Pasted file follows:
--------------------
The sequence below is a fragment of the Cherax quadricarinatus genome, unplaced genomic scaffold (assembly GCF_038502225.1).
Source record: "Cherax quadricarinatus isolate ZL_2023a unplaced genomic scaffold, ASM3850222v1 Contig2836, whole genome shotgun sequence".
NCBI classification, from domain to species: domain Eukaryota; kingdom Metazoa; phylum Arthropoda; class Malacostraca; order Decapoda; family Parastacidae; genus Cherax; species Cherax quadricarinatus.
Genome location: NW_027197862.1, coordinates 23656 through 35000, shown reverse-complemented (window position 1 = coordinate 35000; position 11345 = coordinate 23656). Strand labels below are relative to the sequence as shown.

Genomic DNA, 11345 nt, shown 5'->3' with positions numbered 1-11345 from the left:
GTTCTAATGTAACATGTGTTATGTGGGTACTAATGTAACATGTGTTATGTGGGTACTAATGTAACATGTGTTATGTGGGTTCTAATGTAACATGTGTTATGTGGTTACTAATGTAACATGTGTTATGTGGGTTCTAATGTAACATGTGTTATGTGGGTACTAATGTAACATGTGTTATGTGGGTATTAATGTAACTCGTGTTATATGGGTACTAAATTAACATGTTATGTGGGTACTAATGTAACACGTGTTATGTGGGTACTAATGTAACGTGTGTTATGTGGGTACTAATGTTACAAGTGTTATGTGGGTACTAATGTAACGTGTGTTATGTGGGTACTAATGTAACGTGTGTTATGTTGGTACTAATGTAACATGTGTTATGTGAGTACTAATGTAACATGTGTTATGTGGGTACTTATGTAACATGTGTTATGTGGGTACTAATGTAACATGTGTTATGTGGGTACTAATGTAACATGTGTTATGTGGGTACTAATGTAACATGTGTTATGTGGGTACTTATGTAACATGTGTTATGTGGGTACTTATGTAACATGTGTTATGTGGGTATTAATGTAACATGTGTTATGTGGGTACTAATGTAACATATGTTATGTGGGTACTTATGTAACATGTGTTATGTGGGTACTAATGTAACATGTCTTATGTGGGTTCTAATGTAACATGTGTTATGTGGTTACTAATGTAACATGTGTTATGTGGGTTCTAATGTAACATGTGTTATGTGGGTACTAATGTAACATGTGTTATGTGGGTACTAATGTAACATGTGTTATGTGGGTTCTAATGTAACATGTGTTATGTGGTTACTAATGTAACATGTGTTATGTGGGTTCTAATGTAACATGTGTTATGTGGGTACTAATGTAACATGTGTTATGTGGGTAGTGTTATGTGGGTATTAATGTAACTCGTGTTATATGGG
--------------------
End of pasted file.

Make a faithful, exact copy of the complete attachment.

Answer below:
The sequence below is a fragment of the Cherax quadricarinatus genome, unplaced genomic scaffold (assembly GCF_038502225.1).
Source record: "Cherax quadricarinatus isolate ZL_2023a unplaced genomic scaffold, ASM3850222v1 Contig2836, whole genome shotgun sequence".
NCBI classification, from domain to species: domain Eukaryota; kingdom Metazoa; phylum Arthropoda; class Malacostraca; order Decapoda; family Parastacidae; genus Cherax; species Cherax quadricarinatus.
Genome location: NW_027197862.1, coordinates 23656 through 35000, shown reverse-complemented (window position 1 = coordinate 35000; position 11345 = coordinate 23656). Strand labels below are relative to the sequence as shown.

Genomic DNA, 11345 nt, shown 5'->3' with positions numbered 1-11345 from the left:
GTTCTAATGTAACATGTGTTATGTGGGTACTAATGTAACATGTGTTATGTGGGTACTAATGTAACATGTGTTATGTGGGTTCTAATGTAACATGTGTTATGTGGTTACTAATGTAACATGTGTTATGTGGGTTCTAATGTAACATGTGTTATGTGGGTACTAATGTAACATGTGTTATGTGGGTATTAATGTAACTCGTGTTATATGGGTACTAAATTAACATGTTATGTGGGTACTAATGTAACACGTGTTATGTGGGTACTAATGTAACGTGTGTTATGTGGGTACTAATGTTACAAGTGTTATGTGGGTACTAATGTAACGTGTGTTATGTGGGTACTAATGTAACGTGTGTTATGTTGGTACTAATGTAACATGTGTTATGTGAGTACTAATGTAACATGTGTTATGTGGGTACTTATGTAACATGTGTTATGTGGGTACTAATGTAACATGTGTTATGTGGGTACTAATGTAACATGTGTTATGTGGGTACTAATGTAACATGTGTTATGTGGGTACTTATGTAACATGTGTTATGTGGGTACTTATGTAACATGTGTTATGTGGGTATTAATGTAACATGTGTTATGTGGGTACTAATGTAACATATGTTATGTGGGTACTTATGTAACATGTGTTATGTGGGTACTAATGTAACATGTCTTATGTGGGTTCTAATGTAACATGTGTTATGTGGTTACTAATGTAACATGTGTTATGTGGGTTCTAATGTAACATGTGTTATGTGGGTACTAATGTAACATGTGTTATGTGGGTACTAATGTAACATGTGTTATGTGGGTTCTAATGTAACATGTGTTATGTGGTTACTAATGTAACATGTGTTATGTGGGTTCTAATGTAACATGTGTTATGTGGGTACTAATGTAACATGTGTTATGTGGGTAGTGTTATGTGGGTATTAATGTAACTCGTGTTATATGGG